Edit Blog Post
Published: September 25th 2008
No! Jerusalem wall. But the idea is the same.
This entry we couldn't publish earlier because we were afraid of getting in trouble in the many Arab country's we have visited after Israel.
Now is time to tell about our journey to the center of the 3 biggest religions in the world! There is something very important we must state here before describing our experience in Israel. We write about injustices from the Israelis towards the Palestinian, but at no means we are taking side in this war. We don't think the Palestinians are innocent neither are the Israelis correct in their actions against the Arab countries. In our opinion both are wrong. We could discuss politics for hours and describe lots of stories from both sides here but this is not the propose of this blog.
To begin our trip to Israel we dig all the information about the visa stuff. The result is: We must enter by the King Hussein Bridge, the only place where we can enter without the famous Israeli stamp. We will have to ask for the Jordanian officer not to stamp the exit in our passports but instead in another paper. Once in the Israeli side we have to ask for the
ID's must be presented to pass here.
same. There they will give us one form to fill and ask why we don't want the stamp. If they trust us, they will stamp on this form, which we have to carry with us all the time. It's quite risky but the good side is: It is possible to do it. The downside is: we can only stay in Israel while the Jordan visa is still valid.
At the border we were just freaking out, and this might be why they made us so many questions, and let us sitting for one and a half hours to "check" our passports. Including the name of our grandfather they asked, even if they can't check it!
After many questions and a hurting bum, finally we manage to enter with all the stamps in the right places. Only than we realize the first thing about Israel. The girls. All the staff form the border were girls serving the military. And how cute they are! Dressed in feminine shaped uniforms they don't loose their charm. Think about it, beautiful young girls in military uniforms! Of course no one can beat this army, who whould shoot someone like this?
From the border we took
The last remaining from the Great Temple. Muslims built a mosque on top.
a bus direct to Jerusalem. On the way there we saw our first images of the Israel/Palestine conflict. At a certain point we were leaving the Palestinian territory entering the Israeli one. Splitting the two sides of the country there is a huge fence and many kilometers of walls avoiding the people from one side to shoot or cross to the other. Palestinians needs a permit to pass there, almost like a visa for a different country. The wall look like the Berlin one, but higher and longer. At this check point one of the (female) soldiers trow one guy out of the bus, because he didn't have whatever document she asked. She literally grabbed the guy by the arm and pushed him off the bus. Fernando got shocked. This same girl was checking his documents earlier.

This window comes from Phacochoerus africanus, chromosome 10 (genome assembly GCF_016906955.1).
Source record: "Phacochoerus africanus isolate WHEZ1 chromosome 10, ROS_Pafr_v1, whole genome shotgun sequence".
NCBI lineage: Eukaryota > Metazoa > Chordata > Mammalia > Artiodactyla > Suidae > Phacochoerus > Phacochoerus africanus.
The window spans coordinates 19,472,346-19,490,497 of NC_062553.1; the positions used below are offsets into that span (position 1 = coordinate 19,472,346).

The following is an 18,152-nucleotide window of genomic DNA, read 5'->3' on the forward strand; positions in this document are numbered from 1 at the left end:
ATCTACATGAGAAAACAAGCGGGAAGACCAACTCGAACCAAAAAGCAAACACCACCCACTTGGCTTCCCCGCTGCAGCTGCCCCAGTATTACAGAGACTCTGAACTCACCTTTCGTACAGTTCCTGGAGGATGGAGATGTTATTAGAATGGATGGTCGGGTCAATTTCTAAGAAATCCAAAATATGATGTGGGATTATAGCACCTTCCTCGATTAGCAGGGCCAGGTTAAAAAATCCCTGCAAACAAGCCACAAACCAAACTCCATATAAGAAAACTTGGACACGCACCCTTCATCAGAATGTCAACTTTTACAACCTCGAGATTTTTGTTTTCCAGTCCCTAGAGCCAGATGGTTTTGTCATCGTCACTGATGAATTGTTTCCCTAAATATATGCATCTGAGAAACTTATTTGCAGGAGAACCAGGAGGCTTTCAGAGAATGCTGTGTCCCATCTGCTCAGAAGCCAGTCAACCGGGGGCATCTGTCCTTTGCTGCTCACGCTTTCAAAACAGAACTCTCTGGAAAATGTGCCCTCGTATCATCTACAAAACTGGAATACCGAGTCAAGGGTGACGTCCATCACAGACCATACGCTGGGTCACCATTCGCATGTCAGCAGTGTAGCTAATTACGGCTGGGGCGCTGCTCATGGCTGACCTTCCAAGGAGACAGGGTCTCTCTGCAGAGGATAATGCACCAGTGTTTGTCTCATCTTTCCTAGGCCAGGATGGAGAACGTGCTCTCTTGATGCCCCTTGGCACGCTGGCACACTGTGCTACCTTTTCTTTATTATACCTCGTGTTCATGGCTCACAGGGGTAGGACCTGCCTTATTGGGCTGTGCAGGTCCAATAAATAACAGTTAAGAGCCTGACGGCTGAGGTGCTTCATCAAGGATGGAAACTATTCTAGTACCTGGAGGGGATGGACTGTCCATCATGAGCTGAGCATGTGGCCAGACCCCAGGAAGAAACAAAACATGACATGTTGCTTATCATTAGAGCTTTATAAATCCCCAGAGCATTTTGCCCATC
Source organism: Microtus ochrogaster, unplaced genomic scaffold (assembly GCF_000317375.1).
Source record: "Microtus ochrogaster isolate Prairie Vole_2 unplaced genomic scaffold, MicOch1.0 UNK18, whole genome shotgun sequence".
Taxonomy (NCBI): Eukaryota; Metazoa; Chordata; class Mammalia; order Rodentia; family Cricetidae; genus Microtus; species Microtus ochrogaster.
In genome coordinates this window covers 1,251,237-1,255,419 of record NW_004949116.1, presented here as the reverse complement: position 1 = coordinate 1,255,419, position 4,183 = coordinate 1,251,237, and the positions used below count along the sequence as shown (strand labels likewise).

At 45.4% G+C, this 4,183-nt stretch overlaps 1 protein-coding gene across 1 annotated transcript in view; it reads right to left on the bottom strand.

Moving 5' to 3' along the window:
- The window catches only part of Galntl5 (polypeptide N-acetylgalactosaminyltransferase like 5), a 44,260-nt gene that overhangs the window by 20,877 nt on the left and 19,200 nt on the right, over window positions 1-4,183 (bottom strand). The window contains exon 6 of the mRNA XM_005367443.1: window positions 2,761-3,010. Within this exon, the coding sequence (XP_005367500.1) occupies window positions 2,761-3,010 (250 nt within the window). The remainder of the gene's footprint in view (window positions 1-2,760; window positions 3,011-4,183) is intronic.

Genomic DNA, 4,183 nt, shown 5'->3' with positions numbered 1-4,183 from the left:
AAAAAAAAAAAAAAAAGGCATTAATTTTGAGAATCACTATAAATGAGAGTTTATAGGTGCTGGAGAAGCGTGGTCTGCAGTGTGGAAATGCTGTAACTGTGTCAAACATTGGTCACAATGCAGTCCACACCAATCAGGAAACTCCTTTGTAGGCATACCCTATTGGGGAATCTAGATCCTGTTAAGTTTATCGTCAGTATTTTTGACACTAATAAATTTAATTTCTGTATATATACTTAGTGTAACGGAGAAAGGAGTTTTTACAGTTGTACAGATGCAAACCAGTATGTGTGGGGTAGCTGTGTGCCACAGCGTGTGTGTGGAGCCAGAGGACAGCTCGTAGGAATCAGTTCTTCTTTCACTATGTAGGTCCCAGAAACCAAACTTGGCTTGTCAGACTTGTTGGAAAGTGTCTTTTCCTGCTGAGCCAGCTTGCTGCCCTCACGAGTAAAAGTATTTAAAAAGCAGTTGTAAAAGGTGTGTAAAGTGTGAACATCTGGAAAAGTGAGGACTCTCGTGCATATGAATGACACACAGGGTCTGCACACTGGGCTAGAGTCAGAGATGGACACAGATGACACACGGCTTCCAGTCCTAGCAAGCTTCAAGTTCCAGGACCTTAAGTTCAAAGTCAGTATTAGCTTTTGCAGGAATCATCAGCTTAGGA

We arrived in Jerusalem and checked-in at the Faisal Hostel. This place is very interesting. There is, in this hostel, a big living room where everybody meets in the afternoon to drink tea and discuss politics. Only very few are tourists (like us). They are all volunteers, journalism students or peace keepers. People involved with the conflict and doing their share to improve
Swastika versus David Star
Change the year, change the sides. But the story is the same.
the situation. There we met Claudio, a Italian volunteer working in one settlement in Hebron. He told about the situation there, all the riots going on, the military occupation, the Palestinian response, etc. We got very interested and he offered to take a small group to visit the area. Next day nine of us left to Hebron.
For foreigners there is no restriction on transit between Israel and Palestine. Not even in and out of the settlements. As we arrived in Hebron we walked direct to one of the check points of the main settlement. The soldier checked our documents, pockets, cameras but couldn't stop us from entering the area. The chock is instantly. The noisy, lively city is gone. Inside it is like a ghost city. Dozens of empty buildings. Silence. Only a few soldiers hidden behind sand bags and concrete blocks. Some in the corners, some on the roofs. The empty houses had the star of David spray painted on the doors. A warning for the families to leave before they add the block to the settlement. (It reminded a lot the ghettos in Berlin) This way the Israelis occupy more and more area inside Palestine. This is
Soldiers clearing the area for the Jewish tourists.
known as "The silent invasion".
As we walked on the empty streets one army jeep stopped us and checked everything again. Documents, pockets, cameras. They let us go, but followed us at walking speed for a long time, just in case. At the first moment we were scared, but the Italian Claudio said they were more concerned about our safety than about any harm we could cause. We walked around for a while, had tea with some families, talked to other volunteers (there are Israeli volunteers too!) Claudio told us about their heroic work in Hebron. He told us about the schools too, after the classes the Palestinian and Israeli kids leave school at the same time in the same street and there is always fights and stones being thrown at each other. "They learn to hate each other since small kids" he said.
In one moment we stopped to chat to one Israeli soldier. He asked us if we knew the reasons of the war. We knew it, but we wanted to compare his explanation to the one given by the Hezbolah militant we meet in Lebanon ()a few weeks before. So, we listen carefully to his explanation,